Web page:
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Ingredient of the Week: Goat Cheese

Fresh goat cheese is a great way to celebrate the spring. Tom and Thierry help newcomers to the cheese adjust their palate, and give serving tips. (AP File Photo)

“The first flush of that fresh green grass is what makes the world go ’round,” chef Tom Douglas says. And the first hint of spring can make goat cheese a delightful spring treat. He and chef Thierry Rautureau will help you find the right cheese if you’ve never tried it, and give you some serving tips.

“A lot of people got turned off to goat cheese because of the age variety,” Tom says. “As it ages, a lot of goat cheese, in the beginning, was stronger than cow’s milk cheese.”

Goat cheese has not always been popular. Originating from France, it often took time to arrive to the States. “By the time they got here, they were aged and more pungent,” he says. “Usually sweet, and a lot softer of a flavor, is better.”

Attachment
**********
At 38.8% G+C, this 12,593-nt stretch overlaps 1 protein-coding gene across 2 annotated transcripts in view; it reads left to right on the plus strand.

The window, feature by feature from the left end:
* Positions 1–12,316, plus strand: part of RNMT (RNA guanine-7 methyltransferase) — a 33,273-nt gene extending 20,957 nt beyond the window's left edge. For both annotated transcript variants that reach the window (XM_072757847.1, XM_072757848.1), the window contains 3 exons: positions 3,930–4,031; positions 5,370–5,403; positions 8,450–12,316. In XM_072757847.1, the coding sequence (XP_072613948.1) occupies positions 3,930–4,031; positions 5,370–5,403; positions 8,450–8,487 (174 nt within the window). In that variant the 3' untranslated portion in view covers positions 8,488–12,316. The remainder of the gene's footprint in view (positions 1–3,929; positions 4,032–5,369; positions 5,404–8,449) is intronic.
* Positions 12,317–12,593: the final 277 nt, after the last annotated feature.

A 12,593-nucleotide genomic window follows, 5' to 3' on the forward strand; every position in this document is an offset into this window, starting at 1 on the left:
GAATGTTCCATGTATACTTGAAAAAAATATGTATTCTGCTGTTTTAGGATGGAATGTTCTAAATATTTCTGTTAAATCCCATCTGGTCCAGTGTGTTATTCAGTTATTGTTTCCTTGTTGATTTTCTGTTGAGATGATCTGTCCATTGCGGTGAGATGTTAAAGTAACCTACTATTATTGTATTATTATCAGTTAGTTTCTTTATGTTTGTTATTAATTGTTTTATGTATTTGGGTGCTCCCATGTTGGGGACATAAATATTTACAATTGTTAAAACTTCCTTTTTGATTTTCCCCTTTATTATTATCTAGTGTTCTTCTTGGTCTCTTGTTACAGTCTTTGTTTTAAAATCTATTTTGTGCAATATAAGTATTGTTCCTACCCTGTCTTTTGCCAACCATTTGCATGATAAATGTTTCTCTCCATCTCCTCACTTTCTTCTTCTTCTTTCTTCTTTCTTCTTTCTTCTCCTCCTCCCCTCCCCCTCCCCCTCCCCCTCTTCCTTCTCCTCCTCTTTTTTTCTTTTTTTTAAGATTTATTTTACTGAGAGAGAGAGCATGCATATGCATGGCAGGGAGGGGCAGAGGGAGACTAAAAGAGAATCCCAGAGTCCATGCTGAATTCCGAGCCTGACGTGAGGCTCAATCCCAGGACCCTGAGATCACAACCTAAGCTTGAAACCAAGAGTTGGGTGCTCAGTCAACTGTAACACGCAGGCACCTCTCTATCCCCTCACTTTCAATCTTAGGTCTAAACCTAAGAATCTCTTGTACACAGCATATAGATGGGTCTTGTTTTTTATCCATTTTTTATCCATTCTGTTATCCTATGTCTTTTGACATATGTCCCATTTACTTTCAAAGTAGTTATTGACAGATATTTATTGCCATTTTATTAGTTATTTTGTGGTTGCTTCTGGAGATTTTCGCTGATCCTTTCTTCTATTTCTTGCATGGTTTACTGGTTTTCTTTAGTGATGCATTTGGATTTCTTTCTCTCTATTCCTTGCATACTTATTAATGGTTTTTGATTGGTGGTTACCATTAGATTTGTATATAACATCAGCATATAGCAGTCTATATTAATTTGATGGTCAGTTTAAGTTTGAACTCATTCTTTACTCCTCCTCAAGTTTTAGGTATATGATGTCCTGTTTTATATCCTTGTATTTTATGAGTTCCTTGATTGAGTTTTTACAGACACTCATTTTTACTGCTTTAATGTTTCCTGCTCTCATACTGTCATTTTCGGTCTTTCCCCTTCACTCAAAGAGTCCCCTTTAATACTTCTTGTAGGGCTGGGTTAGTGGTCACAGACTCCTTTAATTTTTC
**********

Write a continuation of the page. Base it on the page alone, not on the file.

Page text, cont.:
He also advises newcomers to the alternative cheese.

“If you’ve never had goat cheese, try the youngest, softest [cheese] you can find,” Thierry says. “The taste is at its mildest, and that’s the best way to introduce yourself to goat cheese.”

As your palate develops, you may want to try aged cheese. “Aging goat cheese is a beautiful thing,” says Thierry.

Tom prefers to use goat cheese as an appetizer, with warm, thick slices of rustic bread.

“Brush [the bread] with olive oil,” he says, “and then grill it. If you use too much oil, it’ll drip into the flame and then you’ll have a big sooty piece of toast.”

He then recommends spreading soft goat cheese on the bread, and serving it with a salad of fresh spring greens with a light dressing of olive oil.

Whole Foods Markets are a proud sponsor of Seattle Kitchen’s Ingredient of the Week.

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